Ba, who represented his country alongside the Liverpool forward, is keen to reiterate his stance. “I’ve had this talk with a lot of players. They say ‘yeah, but Messi is a better player’. Of course, everyone knows that! Even if Sadio comes and tells me that he’s better than Messi, I’d slap him in his face and tell him ‘shut up boy, sit down!’ But in 2019, in my perspective, he had a better season.”

Some, including Crystal Palace midfielder Cheikhou Kouyate, have suggested that Mane didn’t win football’s highest individual honour due to being African, to which Ba adds some perspective.

“I believe that from the moment someone is African – he’s going to have less value. He will sell less shirts in his country, there are less endorsement opportunities in the country he’s from, he might have less followers on social media because their countries are less developed than Europe. In that sense I’d say it’s a disadvantage. Also, the culture of racism in football is not to be debated because we all know it’s there. It’s very difficult. I don’t want to victimise African people yet at the same time, I know that we are underrated.”

Looking beyond football, Ba has never been afraid to speak out on pressing issues. He recently backed Mesut Ozil for his support of Uyghur Muslims in China, while criticising Arsenal for the stance they adopted. He wants to reaffirm his take on the situation, also commenting on Yaya Toure’s claim that footballers should stay out of political debates.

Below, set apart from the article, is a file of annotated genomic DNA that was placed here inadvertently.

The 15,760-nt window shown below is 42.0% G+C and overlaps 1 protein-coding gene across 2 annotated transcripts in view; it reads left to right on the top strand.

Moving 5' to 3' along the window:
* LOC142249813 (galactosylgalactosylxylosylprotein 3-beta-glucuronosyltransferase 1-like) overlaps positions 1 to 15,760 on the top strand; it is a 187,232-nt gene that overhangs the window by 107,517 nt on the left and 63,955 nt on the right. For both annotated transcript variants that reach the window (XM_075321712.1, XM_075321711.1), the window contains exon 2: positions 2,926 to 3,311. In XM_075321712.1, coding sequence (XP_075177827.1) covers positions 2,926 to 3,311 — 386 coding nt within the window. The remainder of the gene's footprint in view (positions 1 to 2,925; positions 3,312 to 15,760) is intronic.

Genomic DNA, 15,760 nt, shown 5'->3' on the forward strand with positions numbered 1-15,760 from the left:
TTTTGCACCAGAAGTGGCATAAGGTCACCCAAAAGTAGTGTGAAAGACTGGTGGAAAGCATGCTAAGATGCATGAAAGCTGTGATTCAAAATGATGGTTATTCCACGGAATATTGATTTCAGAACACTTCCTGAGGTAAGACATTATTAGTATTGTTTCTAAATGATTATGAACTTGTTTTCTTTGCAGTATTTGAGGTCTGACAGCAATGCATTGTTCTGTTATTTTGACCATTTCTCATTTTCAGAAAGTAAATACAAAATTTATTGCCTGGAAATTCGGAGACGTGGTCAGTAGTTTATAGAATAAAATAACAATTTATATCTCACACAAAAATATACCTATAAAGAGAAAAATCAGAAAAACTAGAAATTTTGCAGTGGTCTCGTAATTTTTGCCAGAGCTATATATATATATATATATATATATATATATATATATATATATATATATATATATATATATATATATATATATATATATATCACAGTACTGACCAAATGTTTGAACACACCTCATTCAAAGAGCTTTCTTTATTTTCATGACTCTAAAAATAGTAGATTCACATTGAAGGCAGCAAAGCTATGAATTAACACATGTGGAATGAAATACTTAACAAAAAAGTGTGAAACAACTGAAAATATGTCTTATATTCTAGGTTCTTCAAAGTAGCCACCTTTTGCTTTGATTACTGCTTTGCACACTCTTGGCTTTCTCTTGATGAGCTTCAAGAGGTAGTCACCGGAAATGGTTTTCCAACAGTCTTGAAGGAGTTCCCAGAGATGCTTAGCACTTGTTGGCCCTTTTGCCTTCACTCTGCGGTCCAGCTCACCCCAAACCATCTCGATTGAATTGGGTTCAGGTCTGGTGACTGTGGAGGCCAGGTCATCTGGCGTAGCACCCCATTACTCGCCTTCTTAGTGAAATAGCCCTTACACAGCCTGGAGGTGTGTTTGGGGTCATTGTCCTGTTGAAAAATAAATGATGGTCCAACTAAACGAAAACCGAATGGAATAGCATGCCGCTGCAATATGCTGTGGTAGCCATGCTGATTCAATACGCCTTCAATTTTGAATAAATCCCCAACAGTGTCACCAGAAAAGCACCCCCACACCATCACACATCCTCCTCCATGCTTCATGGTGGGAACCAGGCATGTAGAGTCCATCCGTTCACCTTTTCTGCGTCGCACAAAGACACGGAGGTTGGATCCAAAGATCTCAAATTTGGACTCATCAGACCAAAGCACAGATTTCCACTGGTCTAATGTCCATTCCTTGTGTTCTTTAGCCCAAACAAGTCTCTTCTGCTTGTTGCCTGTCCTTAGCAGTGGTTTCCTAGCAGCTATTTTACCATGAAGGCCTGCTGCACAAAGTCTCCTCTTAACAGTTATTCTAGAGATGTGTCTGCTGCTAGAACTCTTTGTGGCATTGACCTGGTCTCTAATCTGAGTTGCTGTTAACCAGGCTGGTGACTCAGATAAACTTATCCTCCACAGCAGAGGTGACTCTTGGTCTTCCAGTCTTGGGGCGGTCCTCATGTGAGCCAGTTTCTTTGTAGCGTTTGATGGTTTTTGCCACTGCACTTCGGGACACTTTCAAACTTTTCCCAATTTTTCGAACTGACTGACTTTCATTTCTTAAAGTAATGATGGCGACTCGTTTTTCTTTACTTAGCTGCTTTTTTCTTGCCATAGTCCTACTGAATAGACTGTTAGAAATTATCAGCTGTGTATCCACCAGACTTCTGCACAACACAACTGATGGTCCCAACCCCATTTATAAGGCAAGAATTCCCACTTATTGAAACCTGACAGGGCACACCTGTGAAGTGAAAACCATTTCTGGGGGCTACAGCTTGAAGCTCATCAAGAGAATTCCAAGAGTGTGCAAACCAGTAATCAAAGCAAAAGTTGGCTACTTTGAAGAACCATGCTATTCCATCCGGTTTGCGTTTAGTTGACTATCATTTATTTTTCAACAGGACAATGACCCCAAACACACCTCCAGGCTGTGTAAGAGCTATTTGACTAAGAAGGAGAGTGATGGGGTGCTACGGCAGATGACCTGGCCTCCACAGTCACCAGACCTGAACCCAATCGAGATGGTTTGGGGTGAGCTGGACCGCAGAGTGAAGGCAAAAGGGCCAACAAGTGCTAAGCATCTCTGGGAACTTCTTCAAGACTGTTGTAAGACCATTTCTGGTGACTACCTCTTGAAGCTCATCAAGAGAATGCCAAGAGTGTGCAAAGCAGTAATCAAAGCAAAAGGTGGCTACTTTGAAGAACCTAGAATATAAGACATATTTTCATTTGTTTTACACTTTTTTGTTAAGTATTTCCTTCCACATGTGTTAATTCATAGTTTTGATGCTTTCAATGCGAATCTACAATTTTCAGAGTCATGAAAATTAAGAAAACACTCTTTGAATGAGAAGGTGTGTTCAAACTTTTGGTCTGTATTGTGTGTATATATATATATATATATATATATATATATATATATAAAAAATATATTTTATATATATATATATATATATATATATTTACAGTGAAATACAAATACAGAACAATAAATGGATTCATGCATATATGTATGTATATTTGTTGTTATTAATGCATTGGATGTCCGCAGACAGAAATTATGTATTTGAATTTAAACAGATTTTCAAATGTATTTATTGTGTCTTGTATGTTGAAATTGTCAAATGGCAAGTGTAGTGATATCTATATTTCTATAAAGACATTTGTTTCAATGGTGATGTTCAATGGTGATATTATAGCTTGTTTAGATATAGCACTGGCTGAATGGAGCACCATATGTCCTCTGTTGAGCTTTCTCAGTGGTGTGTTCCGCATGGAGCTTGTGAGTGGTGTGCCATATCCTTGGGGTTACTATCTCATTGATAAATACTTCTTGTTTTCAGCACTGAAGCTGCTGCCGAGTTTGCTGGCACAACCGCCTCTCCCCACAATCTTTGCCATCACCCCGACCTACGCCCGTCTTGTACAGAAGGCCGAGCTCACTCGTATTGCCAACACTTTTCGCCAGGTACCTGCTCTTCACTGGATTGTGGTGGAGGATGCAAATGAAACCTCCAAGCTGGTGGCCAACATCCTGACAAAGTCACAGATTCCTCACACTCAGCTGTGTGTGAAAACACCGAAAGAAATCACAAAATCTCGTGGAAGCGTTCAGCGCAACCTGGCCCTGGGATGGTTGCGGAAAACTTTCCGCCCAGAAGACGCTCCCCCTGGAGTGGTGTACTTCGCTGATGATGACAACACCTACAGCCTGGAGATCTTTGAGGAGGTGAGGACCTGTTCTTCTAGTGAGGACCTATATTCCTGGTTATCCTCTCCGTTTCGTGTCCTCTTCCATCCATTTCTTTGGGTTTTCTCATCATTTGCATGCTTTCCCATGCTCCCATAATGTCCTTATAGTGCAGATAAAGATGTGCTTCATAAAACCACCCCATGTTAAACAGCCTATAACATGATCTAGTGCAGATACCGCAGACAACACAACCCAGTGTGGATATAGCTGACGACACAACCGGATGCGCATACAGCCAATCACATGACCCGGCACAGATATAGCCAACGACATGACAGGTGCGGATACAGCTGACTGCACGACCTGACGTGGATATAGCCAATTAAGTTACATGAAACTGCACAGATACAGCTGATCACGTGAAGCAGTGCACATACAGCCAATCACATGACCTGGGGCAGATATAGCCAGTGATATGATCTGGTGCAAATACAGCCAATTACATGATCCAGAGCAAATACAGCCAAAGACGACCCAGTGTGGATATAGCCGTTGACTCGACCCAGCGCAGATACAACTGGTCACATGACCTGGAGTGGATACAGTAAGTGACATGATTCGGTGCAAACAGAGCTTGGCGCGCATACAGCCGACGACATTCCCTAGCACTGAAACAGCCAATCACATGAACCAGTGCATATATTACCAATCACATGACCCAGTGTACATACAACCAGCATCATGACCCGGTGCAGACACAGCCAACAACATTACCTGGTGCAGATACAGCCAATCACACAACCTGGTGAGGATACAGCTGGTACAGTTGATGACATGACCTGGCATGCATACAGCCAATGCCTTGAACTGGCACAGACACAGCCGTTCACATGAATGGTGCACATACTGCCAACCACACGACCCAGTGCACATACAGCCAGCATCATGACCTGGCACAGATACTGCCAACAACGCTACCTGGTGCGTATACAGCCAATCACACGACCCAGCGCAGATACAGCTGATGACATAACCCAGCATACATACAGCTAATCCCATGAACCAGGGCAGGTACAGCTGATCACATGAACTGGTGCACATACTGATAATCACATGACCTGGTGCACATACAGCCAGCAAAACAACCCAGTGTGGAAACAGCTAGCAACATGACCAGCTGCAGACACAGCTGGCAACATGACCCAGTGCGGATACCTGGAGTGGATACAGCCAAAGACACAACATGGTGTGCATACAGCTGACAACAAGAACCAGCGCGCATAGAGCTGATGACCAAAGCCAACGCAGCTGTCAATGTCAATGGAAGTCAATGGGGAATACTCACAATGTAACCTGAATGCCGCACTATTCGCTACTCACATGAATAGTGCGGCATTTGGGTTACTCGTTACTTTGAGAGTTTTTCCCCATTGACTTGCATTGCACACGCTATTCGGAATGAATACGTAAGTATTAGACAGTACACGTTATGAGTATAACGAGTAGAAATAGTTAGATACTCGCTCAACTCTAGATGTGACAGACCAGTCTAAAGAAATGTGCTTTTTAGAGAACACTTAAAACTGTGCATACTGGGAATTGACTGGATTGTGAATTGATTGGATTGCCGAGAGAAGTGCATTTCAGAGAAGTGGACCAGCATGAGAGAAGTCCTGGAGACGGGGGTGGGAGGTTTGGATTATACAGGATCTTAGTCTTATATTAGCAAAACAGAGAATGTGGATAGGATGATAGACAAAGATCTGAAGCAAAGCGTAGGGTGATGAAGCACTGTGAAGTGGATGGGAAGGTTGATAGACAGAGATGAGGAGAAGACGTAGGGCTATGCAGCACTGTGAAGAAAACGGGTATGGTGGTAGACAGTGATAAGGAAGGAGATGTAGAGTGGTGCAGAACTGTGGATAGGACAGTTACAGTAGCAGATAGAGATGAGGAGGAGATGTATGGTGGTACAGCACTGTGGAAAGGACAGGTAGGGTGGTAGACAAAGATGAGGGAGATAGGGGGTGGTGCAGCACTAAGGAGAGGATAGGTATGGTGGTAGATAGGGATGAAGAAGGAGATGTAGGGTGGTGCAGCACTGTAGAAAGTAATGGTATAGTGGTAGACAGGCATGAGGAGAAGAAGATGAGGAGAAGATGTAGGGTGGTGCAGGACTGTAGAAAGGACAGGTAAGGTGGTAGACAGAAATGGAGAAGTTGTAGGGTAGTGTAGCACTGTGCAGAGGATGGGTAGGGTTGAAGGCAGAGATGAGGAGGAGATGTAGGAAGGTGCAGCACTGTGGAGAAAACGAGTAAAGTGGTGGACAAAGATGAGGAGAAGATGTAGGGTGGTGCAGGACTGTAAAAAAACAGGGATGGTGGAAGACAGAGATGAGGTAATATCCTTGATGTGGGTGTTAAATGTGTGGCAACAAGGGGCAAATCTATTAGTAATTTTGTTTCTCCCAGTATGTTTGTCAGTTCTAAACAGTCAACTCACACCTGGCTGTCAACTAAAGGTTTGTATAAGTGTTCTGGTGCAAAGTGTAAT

“We all have different causes that touch us emotionally and I believe anybody should fight for a cause they believe in. I’m a Muslim, I’m African, so certain causes will affect me more than they do other people. If this (Uyghur rights) is something that affects Ozil, then he has the right to speak.

“It’s the same as when Didier Drogba was kneeling in the dressing room, begging for the war in Ivory Coast to stop – and then the war stopped. Is it because of Drogba? I don’t know, but him spreading his message probably helped. At that time, we did not hear Toure saying ‘Drogba shouldn’t be involved in these politics’, so maybe it’s the interest Toure has with China that makes him speak that way.”

Demba Ba believes African players are not always given the respect they deserve

Similarly to the Ivorian, Ba plied his trade in China over two spells at Shanghai Shenhua. “Some people say ‘Demba, you speak out now but when you played in China you didn’t say anything’ and I would say to these people that they’re completely wrong. I was under contract in China in 2017 and I tweeted about mosques being destroyed there and the burning of Qur’ans and stuff like this. I didn’t care if they were paying me or not – I thought it was the right thing to do and I fought for this justice. I was under contract in China but I have my values, you know?”

What, then, does he think of Arsenal distancing themselves from Ozil’s comments? “I heard about Bellerin tweeting something,” he recalls.

“I’ve not checked, but if Bellerin tweeted something about Boris Johnson, this is politics, right? So why didn’t Arsenal say anything? Because their interest with China’s money is more important than the image they’ve given out. This is sad because at the end of the day, they are the ones who lose. When you do stuff like this, you’re going to pay one way or another.